Slim, fact-packed book puts you in the know about stock trading
January 2, 2020
Since the days where you could sock away money in a guaranteed investment certificate (GIC) and get interest rates in the teens are long, long gone, a lot of savers are looking at other ways to make their money grow.
And often, based on what people talk about on the putting green, in the curling rink, or at the gym, investing in stocks seems to be working out for some folks. Problem is it’s one of those things that we hear a lot about, but tend not to know a lot about.
Enter The Canadian’s Guide to Stock Investing by Andrew Dagys and Paul Mladjenvoic. This slim but fact-packed volume teaches you all the information you need to know to get started in stock investing.
The book explains that there is a difference between investing, saving, and speculating. Investing, the authors write, “is the act of putting your current funds into securities or tangible assets to gain future appreciation, income, or both.” That’s different from saving, “the safe accumulation of funds for a future use,” or speculating, “the financial world’s equivalent of gambling.”
The authors then explain the difference between “growth investing” and “income investing.” When you are investing for growth, they note, “you want your money to grow… if you bought a stock for $8 per share and now its value is $30 per share, your investment has grown by $22 per share – that’s appreciation.” Growth, they write, is probably the number one reason people invest in stock.
Income investors are looking more at ways “to invest in the stock market as a means of providing a steady income and preserving risks.” They aren’t, the book notes, looking for stock values to go through the ceiling; instead “they need stocks that perform well consistently,” and that pay dividends.
Dividends, the authors explain, are usually paid quarterly and aren’t the same as interest. Dividends are paid to owners (interest is paid to creditors), and when you own a stock you are a shareholder, or partial owner, of the company that issued the stock. “When you buy stock, you buy a piece of that company,” the authors point out.
So how do you pick a good stock, either for growth or income? First, the authors say, you need to think about supply and demand, “the relationship between what’s available (the supply) and what people want and are willing to pay for (the demand).” Is the company making or selling something that people want, the authors explain, or is it a company “that makes elephant-foot umbrella stands… that has an oversupply, and nobody wants to buy them anyway.”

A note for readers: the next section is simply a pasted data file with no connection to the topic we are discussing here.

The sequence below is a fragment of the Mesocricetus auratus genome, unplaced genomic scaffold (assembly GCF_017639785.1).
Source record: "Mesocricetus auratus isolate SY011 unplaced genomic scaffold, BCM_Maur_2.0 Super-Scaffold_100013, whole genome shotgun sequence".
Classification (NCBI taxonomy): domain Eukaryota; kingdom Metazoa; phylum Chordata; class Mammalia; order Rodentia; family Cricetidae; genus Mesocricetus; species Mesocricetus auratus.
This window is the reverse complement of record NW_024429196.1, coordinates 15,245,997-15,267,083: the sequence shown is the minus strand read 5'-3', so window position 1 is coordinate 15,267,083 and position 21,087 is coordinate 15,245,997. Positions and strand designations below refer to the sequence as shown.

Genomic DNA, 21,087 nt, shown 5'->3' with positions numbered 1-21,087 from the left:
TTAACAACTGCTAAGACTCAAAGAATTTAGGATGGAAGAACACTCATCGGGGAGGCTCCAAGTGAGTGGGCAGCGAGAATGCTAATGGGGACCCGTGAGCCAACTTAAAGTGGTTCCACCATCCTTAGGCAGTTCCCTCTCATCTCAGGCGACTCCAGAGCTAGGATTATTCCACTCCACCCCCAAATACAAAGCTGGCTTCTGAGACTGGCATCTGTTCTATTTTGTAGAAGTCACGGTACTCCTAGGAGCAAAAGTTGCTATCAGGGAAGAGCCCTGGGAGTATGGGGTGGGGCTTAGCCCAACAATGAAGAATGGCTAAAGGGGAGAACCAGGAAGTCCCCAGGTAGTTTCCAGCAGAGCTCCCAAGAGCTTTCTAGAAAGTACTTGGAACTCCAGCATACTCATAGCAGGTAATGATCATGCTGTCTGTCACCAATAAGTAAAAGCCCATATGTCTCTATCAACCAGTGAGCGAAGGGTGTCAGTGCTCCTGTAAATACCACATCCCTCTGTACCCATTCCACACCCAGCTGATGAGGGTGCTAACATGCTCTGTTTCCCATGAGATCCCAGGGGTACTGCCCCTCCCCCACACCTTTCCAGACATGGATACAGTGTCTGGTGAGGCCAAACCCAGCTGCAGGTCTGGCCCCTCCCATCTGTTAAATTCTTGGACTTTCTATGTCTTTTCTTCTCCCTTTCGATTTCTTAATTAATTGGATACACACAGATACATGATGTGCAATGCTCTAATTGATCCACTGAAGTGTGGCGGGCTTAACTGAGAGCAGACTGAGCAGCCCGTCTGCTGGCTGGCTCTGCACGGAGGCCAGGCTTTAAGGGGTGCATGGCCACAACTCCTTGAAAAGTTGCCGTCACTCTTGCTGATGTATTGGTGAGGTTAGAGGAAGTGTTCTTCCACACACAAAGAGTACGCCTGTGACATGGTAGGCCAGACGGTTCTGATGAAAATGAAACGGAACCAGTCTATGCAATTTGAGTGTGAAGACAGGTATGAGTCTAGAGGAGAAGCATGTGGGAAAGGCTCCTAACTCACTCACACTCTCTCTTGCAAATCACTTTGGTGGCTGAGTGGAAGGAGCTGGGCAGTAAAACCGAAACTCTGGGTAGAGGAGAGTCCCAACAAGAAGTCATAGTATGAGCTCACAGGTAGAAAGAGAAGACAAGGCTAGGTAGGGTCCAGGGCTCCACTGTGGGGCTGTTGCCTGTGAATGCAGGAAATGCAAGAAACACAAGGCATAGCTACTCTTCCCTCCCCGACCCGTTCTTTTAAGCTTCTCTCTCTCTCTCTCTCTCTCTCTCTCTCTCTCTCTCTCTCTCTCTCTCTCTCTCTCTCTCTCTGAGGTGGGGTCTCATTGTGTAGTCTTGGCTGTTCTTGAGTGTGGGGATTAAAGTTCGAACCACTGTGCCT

Next, there’s cause and effect, or, as the authors explain, logic. If you read a news report that says sales of tables are plummeting, “do you rush out and invest in companies that sell chairs or manufacture tablecloths?” On the other hand, good news about sales may be a reason to consider buying shares, the authors explain.
Another factor to think about is “economic effects from government actions.” A government “can willfully (or even accidentally) cause a company to go bankrupt, disrupt an entire industry, or even cause a depression.” Pay attention to what the government is saying if it has an effect on something you are thinking of buying into as a shareholder, the authors note.
The book explains how to look at a company’s balance sheet to figure out its net worth, profitability, and performance.
Other general tips from the book include having “a cushion of money” for emergencies, cutting back on your debt, get as much job security as you can and be correctly insured.
On the investment side, the authors urge diversification – don’t put all your money in one stock, one industry, or one type of investment.
Final chapters explain some of the tax impacts of investing, whether it is within a registered retirement account or a tax-free savings account.
There is a lot covered here, and this book is a great help for any investor.
The Saskatchewan Pension Plan follows many of these principles. During the accumulation period you can choose a growth fund for your savings, and when you go to collect your SPP annuity, it is paid from a fund that is focused on capital retention and fixed-income investments. Be sure to check them out today.
|Written by Martin Biefer
|Martin Biefer is Senior Pension Writer at Avery & Kerr Communications in Nepean, Ontario. A veteran reporter, editor and pension communicator, he’s now a freelancer. Interests include golf, line dancing and classic rock. He and his wife live with their Shelties, Duncan and Phoebe, and cat, Toobins. You can follow him on Twitter – his handle is @AveryKerr22|
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